Claire Trott: Brexit shouldn’t mean pension policy U-turns


There has been a lot of talk since the referendum around the changes that might come about due to the need for the country to raise cash. We now have a new Prime Minister and a new Chancellor, both of whom could influence a complete or partial change of policy with regards to our pensions regime. However, apart from the fact they have bigger initial battles to worry about, there are good reasons why things will probably stay the same.

It has been suggested the reversal of the death benefit changes introduced alongside the pension freedoms could be a U-turn for the Government, increasing the tax taken when pension members die. In the grand scheme of things, I suppose it would not be something people would complain about. But that is not a reason to do it anyway.

The changes were given a warm welcome when they were introduced but they were not the big giveaway many people thought they were. Those that have small funds are likely to draw them down before age 75 now they have the option to do so. Those with larger funds and likely to be able to leave them to later generations will tend to live longer, meaning funds left will be taxable as income on the recipient.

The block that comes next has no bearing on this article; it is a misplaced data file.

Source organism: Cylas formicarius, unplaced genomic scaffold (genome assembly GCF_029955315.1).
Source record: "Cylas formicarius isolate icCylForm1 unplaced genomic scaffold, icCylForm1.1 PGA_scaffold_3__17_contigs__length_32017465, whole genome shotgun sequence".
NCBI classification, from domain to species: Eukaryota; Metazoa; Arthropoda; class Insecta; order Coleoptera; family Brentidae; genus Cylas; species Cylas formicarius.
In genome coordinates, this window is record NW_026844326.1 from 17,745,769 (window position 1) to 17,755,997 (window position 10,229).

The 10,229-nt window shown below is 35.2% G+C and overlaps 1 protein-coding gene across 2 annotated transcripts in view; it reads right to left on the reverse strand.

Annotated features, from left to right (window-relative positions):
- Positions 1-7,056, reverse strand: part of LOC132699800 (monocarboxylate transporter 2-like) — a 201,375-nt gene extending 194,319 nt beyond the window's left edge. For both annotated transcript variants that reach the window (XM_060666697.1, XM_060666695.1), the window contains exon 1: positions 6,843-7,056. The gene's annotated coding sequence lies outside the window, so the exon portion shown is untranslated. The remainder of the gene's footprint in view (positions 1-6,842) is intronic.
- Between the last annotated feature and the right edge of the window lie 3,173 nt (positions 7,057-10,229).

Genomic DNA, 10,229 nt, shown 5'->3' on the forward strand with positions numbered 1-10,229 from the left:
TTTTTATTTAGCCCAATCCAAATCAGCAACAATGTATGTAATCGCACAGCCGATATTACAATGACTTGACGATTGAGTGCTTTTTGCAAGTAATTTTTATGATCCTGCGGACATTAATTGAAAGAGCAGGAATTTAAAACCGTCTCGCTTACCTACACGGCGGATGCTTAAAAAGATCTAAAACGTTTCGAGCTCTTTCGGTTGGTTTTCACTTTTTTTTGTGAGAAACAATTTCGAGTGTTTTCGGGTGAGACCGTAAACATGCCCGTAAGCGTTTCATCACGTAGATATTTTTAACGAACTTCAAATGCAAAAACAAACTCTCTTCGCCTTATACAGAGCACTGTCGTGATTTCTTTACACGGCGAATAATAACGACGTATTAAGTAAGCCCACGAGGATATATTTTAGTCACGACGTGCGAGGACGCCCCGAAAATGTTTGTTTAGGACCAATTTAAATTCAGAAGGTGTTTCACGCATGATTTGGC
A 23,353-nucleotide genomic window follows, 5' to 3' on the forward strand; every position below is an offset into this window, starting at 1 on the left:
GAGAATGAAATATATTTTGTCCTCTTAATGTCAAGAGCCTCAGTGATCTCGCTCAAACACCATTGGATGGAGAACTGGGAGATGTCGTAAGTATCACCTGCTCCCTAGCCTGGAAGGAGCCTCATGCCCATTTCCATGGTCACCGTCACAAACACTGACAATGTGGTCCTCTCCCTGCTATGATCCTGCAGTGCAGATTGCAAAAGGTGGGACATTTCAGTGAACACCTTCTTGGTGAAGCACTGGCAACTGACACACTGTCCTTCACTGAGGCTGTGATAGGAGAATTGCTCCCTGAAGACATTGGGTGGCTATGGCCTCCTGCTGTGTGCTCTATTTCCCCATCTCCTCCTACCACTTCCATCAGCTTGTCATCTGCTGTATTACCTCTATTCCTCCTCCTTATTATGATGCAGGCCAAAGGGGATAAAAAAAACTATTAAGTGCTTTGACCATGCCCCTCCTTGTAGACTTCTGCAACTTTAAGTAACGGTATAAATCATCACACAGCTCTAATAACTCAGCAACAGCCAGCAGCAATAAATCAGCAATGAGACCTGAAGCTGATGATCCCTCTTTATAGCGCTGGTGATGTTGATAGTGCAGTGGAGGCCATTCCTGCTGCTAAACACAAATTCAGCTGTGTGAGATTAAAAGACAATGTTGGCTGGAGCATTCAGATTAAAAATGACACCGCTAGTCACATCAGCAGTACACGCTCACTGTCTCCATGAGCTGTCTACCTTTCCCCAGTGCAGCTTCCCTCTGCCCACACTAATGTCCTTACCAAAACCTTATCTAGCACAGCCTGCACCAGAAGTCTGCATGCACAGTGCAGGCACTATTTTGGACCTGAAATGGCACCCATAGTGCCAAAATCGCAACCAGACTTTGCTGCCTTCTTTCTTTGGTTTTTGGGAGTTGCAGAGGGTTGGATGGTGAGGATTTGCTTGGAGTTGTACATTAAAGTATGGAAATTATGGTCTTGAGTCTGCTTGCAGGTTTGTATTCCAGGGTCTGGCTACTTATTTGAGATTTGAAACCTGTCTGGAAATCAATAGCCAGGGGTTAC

I believe there would be some increase in tax, should the changes be reversed, but it would still incur the costs of change. So by undoing them they will not suddenly start producing the buckets of tax needed to swell the coffers. With this in mind, it seems pretty unlikely all the work and hassle would be worth it.

“Apart from the fact that the Government has bigger initial battles to worry about, things will probably remain the same”

There has been more talk about the imminent demise of pension tax relief. If it were brought in across all pensions this would mean more tax remaining in the Government’s purse, but it is not something that can be changed overnight.

The biggest issue would be for defined benefit schemes, where there are already likely to be problems with regards to increasing deficits. The removal of personal tax relief would mean reduced funding, of course, but in the complexities of monitoring it would be massively costly.

If you want to stop any personal tax relief, then you will need to monitor employer contributions and salary sacrifice arrangements too. Employer contributions are really just deferred pay in the end and therefore should also be taxed. This is not too difficult in a defined contribution scheme but much more so in the DB scheme.

If the Government did not have so many DB schemes themselves, they would just let the industry worry about it. But the cost to them will probably outweigh the tax they would save.

I hope the Chancellor agrees now is not the time to try and put his stamp on pensions. After all the surprises and short-notice changes with far-reaching consequences we have seen, it is time to let the pensions industry settle.

Claire Trott is director is head of pensions technical at Talbot and Muir